Sometimes, life comes at me with bigger questions than I'm prepared to handle.
What do you say when your son asks you: "Mommy, is God bigger than giants?"
Of course, from a structural standpoint, since God is not actually standing in front of me with measurable height, weight, and mass, I can't say, "Why yes, as a matter of fact, son, God is bigger than giants."
So I hem and haw and come up with the half-understood explanation that "God made giants, so it makes sense that He'd be bigger than them."
My oldest daughter pipes up. "But if He lives inside your heart, how can He be big?"
That's about the point where I glance skyward and think, A little help here, God?
Sometimes, those huge questions can mean your life or your death.
The still-unfolding situation of the mall-shooting in Kenya has got me thinking seriously about where I stand in my faith. As the story goes, the shooters have asked each person standing on the other end of their rifle whether or not they are Muslim. If the answer is yes, they are free to go. If not, they die.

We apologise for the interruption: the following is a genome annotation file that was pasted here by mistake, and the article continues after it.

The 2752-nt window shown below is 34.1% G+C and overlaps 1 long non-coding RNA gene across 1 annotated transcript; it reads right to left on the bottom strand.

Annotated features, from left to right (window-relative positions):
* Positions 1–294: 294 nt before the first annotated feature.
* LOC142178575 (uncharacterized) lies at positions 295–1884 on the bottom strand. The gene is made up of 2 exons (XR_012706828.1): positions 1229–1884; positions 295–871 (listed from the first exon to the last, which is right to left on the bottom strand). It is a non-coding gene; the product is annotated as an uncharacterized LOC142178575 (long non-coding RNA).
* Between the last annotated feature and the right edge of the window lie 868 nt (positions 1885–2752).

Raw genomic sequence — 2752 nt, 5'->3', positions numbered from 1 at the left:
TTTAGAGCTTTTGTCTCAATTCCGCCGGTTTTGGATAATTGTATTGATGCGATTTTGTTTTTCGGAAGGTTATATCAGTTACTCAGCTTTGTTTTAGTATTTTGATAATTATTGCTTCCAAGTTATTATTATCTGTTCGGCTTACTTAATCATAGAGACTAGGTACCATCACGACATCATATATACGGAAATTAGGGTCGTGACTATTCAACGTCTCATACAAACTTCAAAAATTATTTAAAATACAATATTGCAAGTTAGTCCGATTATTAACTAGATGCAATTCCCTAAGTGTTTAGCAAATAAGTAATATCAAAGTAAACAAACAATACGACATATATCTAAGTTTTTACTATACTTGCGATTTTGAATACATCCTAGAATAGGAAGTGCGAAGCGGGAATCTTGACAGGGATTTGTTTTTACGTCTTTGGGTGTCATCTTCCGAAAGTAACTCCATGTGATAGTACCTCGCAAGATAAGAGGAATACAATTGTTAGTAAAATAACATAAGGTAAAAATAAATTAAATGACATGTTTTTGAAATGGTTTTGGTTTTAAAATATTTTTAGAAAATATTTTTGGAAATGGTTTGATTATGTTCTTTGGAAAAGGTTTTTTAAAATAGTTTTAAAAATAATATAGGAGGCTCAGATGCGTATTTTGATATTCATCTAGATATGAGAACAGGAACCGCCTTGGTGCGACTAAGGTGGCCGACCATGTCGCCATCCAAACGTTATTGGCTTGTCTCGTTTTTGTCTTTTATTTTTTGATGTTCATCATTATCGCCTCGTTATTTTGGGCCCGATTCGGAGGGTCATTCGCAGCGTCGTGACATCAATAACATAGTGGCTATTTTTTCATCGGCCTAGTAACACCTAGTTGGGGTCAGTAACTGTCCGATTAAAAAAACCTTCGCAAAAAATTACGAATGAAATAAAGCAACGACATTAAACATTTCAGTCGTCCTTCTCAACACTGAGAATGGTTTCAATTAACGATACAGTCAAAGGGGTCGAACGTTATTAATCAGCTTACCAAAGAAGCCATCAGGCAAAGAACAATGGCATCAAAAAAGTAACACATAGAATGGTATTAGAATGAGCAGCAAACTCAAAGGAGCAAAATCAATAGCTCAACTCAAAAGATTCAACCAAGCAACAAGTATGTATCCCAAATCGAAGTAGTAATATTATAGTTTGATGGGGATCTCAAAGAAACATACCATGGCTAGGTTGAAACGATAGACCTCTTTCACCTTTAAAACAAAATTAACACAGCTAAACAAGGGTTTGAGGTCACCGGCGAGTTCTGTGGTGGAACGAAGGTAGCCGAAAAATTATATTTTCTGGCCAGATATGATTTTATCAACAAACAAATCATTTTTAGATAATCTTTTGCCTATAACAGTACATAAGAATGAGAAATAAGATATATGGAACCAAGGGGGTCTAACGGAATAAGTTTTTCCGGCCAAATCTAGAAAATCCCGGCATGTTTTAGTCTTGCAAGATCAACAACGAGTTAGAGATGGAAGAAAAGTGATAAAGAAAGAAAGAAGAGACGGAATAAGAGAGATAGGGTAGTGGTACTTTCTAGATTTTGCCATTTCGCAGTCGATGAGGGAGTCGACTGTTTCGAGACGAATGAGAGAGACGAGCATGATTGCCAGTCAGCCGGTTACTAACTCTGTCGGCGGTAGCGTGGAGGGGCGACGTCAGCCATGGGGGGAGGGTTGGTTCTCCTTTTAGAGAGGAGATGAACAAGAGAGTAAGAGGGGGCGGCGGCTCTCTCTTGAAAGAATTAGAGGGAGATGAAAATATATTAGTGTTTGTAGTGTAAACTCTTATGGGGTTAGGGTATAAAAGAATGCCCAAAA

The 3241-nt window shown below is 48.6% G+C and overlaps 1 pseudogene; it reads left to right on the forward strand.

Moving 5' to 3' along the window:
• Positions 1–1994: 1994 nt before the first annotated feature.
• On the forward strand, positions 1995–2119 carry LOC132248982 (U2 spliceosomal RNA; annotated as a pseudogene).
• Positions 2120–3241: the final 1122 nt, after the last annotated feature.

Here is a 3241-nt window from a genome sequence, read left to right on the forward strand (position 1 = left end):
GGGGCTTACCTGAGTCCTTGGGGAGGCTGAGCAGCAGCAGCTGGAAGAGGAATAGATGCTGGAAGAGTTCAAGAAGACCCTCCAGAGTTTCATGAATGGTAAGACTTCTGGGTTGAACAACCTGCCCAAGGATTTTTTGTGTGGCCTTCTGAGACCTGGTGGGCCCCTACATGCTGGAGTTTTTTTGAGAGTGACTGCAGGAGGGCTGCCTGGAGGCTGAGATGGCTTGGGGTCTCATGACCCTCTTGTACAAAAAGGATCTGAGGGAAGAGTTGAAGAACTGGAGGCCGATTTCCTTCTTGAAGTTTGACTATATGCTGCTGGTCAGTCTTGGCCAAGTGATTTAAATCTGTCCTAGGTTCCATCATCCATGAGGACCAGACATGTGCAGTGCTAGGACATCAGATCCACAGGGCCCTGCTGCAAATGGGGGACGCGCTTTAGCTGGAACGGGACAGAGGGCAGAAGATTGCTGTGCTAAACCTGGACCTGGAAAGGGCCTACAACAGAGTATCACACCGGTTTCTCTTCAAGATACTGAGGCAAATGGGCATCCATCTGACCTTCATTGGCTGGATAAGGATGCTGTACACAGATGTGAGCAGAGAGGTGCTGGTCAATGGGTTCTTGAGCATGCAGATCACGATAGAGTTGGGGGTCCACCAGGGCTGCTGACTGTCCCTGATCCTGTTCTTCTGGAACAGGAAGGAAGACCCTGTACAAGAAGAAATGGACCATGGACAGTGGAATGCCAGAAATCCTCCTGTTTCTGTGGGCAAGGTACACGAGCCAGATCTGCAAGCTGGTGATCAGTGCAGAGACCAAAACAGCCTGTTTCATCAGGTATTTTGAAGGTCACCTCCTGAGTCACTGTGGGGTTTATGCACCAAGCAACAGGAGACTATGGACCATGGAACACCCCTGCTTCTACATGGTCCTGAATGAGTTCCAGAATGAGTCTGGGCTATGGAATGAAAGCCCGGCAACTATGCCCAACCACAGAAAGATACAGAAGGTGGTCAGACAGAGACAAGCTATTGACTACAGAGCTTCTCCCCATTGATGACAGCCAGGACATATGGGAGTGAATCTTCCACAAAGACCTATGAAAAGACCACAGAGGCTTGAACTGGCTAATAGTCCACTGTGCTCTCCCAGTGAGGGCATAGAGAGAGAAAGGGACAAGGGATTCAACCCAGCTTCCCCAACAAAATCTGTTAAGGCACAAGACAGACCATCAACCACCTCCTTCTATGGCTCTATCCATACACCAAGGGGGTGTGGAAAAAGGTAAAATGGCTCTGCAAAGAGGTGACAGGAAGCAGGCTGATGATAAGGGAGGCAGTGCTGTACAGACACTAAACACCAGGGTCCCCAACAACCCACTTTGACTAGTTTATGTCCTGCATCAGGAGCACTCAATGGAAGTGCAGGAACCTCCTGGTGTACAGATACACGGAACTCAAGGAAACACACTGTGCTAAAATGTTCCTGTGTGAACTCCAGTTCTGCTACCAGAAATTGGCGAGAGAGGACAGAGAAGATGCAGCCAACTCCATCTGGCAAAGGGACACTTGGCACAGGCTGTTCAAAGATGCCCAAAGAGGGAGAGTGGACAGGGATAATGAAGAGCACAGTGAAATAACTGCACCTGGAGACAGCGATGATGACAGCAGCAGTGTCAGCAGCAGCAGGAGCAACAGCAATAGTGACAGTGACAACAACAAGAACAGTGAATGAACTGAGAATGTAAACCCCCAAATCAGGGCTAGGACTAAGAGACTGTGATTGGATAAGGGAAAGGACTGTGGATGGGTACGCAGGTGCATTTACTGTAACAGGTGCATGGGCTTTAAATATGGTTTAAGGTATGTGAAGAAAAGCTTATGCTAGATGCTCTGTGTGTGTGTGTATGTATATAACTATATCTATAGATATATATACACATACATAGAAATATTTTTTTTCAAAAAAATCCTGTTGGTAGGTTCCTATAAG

The one major question that has rankled in my brain since I read the first headline is this: Would I have the guts? I'd like to think so. After all, I've been a Christian since the tender age of four, and while I haven't always been obedient or faithful or even a very willing follower of Christ, I like to think my journey has always been in a forward motion, never complacent.
Other questions rise.
What if I held my two-year-old daughter in my arms at the end of that rifle? Would that change my answer?
What if my husband was waiting for me at home with three young children who were about to become motherless depending on my answer?
All it would take would be one tiny, little, three-letter word - yes - and my life would be spared.
My life would be spared . . . but could I live with that? Could I walk out of that mall knowing that with that three-letter word, I had in effect denied everything I had built my life on?
I'd like to think that I would have the courage, but in truth, I don't know. Hard times. Hard questions. I guess I won't know the answer until I'm actually there.